July 31st 2018: Site development on hold until Autumn. Following last week's unwelcome hacker attack, the Cambridge-MT site seems now to be back in a reasonably stable and usable condition, although we can't guarantee we've completely removed all malicious scripts from the server. However, I was already planning to completely redevelop the site in September/October to accompany the forthcoming second edition of Mixing Secrets For The Small Studio, during which process the server will be totally cleaned out and reinitialised. Until then, though, I won't be adding any new resources, so as to avoid destabilising the current site in the short term. If you'd like to support my ongoing development of this site, please consider joining the Cambridge-MT Patrons. Thanks for your understanding. Mike S.

Home Training & Advice Studio Services About CMT   Recording Secrets For The Small Studio

Chapter 1: Recording A Machine

AUDIO FILES (To download all WAV examples at once: 31MB ZIP)

  • Types Of Signal Degradation: I've subjected the following unmastered mix (Ex01.01:WAV/MP3 bp) to a variety of the signal degradations mentioned in Section 1.4 of the book, so you can learn what each sounds like and therefore troubleshoot your own setup problems more quickly: two types of analogue clipping distortion (Ex01.02:WAV/MP3 bp; Ex01.03:WAV/MP3 bp); digital clipping distortion (Ex01.04:WAV/MP3 bp); glitching from digital-clocking or software-driver issues (Ex01.05:WAV/MP3 bp); comb-filtering from double-monitoring (Ex01.06:WAV/MP3 bp); and a sub-unity-gain feedback loop (Ex01.07:WAV/MP3 bp).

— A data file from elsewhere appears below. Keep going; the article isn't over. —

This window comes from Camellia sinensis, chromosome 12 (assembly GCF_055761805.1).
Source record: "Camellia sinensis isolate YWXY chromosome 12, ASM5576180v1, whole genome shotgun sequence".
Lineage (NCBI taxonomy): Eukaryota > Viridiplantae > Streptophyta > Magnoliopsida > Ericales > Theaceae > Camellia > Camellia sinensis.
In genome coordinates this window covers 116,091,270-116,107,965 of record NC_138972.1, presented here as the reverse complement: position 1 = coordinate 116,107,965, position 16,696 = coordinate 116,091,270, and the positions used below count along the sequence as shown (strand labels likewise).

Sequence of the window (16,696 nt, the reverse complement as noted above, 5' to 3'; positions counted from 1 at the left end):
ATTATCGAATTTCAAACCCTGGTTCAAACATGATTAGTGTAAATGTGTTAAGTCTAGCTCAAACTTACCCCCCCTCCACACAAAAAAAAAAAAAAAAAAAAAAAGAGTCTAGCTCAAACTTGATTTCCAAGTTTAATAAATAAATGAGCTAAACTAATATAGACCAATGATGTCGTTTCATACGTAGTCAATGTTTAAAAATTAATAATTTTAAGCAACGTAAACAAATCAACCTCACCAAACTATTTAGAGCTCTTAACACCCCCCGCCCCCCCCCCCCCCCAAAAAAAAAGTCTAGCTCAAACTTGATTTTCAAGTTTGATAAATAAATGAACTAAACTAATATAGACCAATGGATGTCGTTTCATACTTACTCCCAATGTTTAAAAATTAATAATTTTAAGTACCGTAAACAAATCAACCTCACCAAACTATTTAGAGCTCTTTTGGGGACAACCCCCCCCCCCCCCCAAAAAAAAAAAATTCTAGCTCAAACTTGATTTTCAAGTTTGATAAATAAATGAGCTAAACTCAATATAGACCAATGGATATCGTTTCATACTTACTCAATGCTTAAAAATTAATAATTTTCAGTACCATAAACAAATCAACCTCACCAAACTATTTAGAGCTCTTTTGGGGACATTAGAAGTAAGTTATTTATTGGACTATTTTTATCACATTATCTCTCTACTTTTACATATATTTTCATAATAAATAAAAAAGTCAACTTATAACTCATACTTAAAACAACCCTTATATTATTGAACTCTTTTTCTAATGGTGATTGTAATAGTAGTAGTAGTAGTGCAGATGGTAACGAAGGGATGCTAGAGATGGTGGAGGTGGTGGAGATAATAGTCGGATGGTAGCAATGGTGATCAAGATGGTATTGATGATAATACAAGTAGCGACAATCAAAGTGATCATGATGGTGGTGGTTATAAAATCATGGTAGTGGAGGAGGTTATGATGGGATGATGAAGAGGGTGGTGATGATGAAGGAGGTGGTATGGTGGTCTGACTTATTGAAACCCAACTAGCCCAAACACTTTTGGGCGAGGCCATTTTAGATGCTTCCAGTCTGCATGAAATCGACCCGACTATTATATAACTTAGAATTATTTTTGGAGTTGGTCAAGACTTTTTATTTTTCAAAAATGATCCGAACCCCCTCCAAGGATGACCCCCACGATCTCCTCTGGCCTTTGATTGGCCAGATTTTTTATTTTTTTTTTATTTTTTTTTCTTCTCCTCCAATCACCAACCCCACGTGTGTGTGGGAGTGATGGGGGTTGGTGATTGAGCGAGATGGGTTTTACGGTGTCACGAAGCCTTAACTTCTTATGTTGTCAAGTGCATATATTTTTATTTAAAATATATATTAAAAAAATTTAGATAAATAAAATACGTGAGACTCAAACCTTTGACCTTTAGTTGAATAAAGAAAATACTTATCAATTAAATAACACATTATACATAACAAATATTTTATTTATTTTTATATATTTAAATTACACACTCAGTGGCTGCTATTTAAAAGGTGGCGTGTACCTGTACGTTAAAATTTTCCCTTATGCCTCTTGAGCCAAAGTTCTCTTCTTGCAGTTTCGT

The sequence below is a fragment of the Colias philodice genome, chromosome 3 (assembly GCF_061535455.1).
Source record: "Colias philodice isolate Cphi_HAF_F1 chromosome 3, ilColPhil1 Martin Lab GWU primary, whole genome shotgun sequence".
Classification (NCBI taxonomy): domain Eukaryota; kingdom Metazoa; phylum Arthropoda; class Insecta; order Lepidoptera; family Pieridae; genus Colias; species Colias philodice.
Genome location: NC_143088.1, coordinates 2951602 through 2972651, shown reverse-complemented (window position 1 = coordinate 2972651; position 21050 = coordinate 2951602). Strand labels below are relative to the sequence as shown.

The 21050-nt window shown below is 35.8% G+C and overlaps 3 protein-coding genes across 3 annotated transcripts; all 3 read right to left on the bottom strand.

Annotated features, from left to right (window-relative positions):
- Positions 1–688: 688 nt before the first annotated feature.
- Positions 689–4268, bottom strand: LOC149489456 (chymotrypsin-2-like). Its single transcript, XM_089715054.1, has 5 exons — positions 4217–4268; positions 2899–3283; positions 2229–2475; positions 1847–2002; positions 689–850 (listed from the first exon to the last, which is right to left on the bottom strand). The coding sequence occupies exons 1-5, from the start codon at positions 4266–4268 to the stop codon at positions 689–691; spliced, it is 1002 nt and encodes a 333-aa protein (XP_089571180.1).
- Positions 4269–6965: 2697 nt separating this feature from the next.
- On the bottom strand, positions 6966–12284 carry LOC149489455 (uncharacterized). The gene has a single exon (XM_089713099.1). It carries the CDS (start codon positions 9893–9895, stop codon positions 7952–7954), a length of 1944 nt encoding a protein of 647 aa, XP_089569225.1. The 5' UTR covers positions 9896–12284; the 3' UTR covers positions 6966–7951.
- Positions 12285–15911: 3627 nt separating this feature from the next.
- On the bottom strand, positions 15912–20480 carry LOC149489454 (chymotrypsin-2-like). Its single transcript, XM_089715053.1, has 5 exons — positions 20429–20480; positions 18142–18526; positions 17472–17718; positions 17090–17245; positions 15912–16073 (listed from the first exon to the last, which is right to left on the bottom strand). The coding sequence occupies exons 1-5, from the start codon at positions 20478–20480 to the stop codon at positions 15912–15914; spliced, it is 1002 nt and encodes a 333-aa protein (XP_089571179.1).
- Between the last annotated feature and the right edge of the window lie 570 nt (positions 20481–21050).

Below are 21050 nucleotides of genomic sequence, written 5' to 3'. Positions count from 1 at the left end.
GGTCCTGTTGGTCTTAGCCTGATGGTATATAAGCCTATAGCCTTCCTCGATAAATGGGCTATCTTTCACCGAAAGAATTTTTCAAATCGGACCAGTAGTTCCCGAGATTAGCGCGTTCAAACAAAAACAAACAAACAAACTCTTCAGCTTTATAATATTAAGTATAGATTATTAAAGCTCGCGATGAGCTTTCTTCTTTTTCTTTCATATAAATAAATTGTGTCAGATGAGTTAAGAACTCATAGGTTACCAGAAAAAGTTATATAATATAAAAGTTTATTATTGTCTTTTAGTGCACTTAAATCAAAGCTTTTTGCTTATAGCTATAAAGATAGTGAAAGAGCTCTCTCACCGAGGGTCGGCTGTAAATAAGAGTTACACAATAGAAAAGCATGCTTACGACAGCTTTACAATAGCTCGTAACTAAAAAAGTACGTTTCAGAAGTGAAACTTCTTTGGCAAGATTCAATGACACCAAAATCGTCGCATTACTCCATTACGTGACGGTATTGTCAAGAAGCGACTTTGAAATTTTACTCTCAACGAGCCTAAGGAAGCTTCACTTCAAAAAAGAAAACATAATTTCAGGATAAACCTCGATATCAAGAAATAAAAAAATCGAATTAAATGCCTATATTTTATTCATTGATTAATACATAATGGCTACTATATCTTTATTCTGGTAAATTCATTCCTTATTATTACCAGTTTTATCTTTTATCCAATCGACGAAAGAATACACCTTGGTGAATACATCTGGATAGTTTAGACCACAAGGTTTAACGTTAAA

• Audio Impact Of Two Affordable Isolation Transformers: Anything that you put into your signal path has the potential to impact the sound, so if you're going to use isolation transformers to interface balanced outputs with unbalanced inputs, or to avoid earth-loop problems, then it's as well to be aware of the extent of the audible difference they might typically make. To give you an idea, here's an unmastered mix I recorded first through a pair of TRS cables directly into my audio interface (Ex01.08:WAV/MP3 bp), and then through the two different budget-friendly isolation transformer boxes I mentioned in the book: the ART T8 (Ex01.09:WAV/MP3 bp) and the Ebtech Hum Eliminator (Ex01.10:WAV/MP3 bp).


  • Affordable Transformer Isolators: The two transformer isolators mentioned in the book are the ART T8 and the Ebtech Hum Eliminator. Orchid Electronics also make very affordable transformer isolators to order.

  • Pseudo-balanced Cables: The pseudo-balanced cable shown in the book is available directly from Sound On Sound magazine's online shop.


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